ReaderWriterVille

Blog in progress

Category: recipes

Mendocino Fish Soup

Mendocino Fish Soup

This is based on a recipe which goes back decades in TheHusband’s family. Well, it’s based on two recipes. The family’s recipe was originally from the New York Times but the clipping was lost long ago. It’s a bit unusual in that it features green peppercorns, but we all like it a lot and it’s become a staple in the winter months.

With the advent of the NYT’s online archive, I decided to try and find the original recipe (I’d found my 1982 Stilton and Cheddar recipe, so why not?). I eventually found it but I couldn’t believe it was the right one, because it was so different. I could see the bones of the original recipe in my mother-in-law’s version, but there were more differences than similarities in the spicing. What follows is a hybrid of the two.

1 lb. cod or other white fish (haddock, tilapia, etc.)
1/4 cup olive oil
3 garlic cloves, minced
1-2 fresh jalapeños, seeded and sliced into quarters lengthwise
1 medium or 1/2 large onion, finely chopped
1 red pepper or a mix of green, red, and/or yellow)
1 bay leaf
3 large tomatoes, peeled and chopped, or 16 oz. tinned tomatoes
1 cup white wine
2 cups chicken or vegetable broth + 1 cup water
1 Tbsp dried basil
1 Tbsp dried oregano
1 Tbsp green peppercorns (see note)
1 tsp salt
3/4 cup pitted Kalamata olives
2 Tbsp capers, roughly chopped
2 tbsp butter
8-12 small potatoes, boiled and kept warm (optional)

Read the rest of this entry »

Palak Paneer

Palak Paneer

 

I’ve made this dish off and on over the years, with frozen and fresh spinach, and with uncooked and fried paneer. I like it best with fresh, relatively mature spinach and with fried paneer. I cheat and get the frozen fried paneer available in my international grocery store. You can also fry paneer yourself; for that matter, you can make paneer from scratch, but I’m happy with the store-bought stuff.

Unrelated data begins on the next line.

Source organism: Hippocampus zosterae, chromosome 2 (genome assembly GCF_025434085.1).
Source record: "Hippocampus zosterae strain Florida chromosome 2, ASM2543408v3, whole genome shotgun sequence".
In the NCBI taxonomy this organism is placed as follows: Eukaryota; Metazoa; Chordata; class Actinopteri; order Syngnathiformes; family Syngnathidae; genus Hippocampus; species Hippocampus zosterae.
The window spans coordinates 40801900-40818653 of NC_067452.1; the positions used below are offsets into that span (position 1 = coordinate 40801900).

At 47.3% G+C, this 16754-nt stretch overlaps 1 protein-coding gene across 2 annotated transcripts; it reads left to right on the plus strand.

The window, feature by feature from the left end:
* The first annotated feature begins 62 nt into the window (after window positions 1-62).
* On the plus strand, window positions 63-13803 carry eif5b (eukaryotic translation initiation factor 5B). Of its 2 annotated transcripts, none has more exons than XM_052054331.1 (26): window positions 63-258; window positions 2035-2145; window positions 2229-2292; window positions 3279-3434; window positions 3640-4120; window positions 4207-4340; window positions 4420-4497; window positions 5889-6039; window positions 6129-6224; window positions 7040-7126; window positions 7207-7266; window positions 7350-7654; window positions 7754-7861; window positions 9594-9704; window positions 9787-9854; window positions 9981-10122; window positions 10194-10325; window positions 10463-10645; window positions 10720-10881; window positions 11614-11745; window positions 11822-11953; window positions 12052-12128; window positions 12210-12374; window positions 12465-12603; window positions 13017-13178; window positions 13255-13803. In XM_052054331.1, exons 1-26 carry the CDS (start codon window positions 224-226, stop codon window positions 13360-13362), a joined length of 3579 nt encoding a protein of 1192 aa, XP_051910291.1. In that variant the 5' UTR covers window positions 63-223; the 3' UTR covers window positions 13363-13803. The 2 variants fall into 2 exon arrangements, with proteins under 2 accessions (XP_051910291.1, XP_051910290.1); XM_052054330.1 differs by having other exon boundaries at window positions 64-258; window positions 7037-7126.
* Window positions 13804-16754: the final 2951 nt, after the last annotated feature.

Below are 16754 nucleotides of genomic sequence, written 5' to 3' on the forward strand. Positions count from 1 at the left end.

There are many ways to make palak paneer, including using a different type of greens, such as chard or mustard greens, in which case it is more properly called saag paneer. You can cook it quickly or for a long time, use fresh or tinned tomatoes (or no tomatoes at all), and of course you can vary the spices. This version tastes pretty close to the kind you get in north Indian restaurants, but it’s not as rich or greasy, and I don’t pulverize the spinach. I find that cooking it for a longer time gives me a similar consistency and flavor without having to drag out the food processor.

1 lb. fresh spinach (not baby spinach)
3 Tbsp canola oil
2 Tbsp butter
1/2 medium onion
2 cloves garlic
3 Tbsp gresh ginger
1 hot green chile
1-2 plum or vine tomatoes, peeled
1 tsp mustard seeds
1 tsp fenugreek seeds
2 tsp cumin seeds
1/4 tsp turmeric
1 1/2 tsp garam masala
1 tsp salt
8 oz. fried paneer
3 Tbsp full fat yogurt or cream

Read the rest of this entry »

RECIPE: Quadruple-C soup

It’s been seriously busy at Casa RWV the past couple of weeks, so I haven’t had time for much writing of any kind. But last night we made a spur of the moment soup that turned out really well. TheH insisted I write it down before I forgot it, so where better than here, where I said I would post recipes?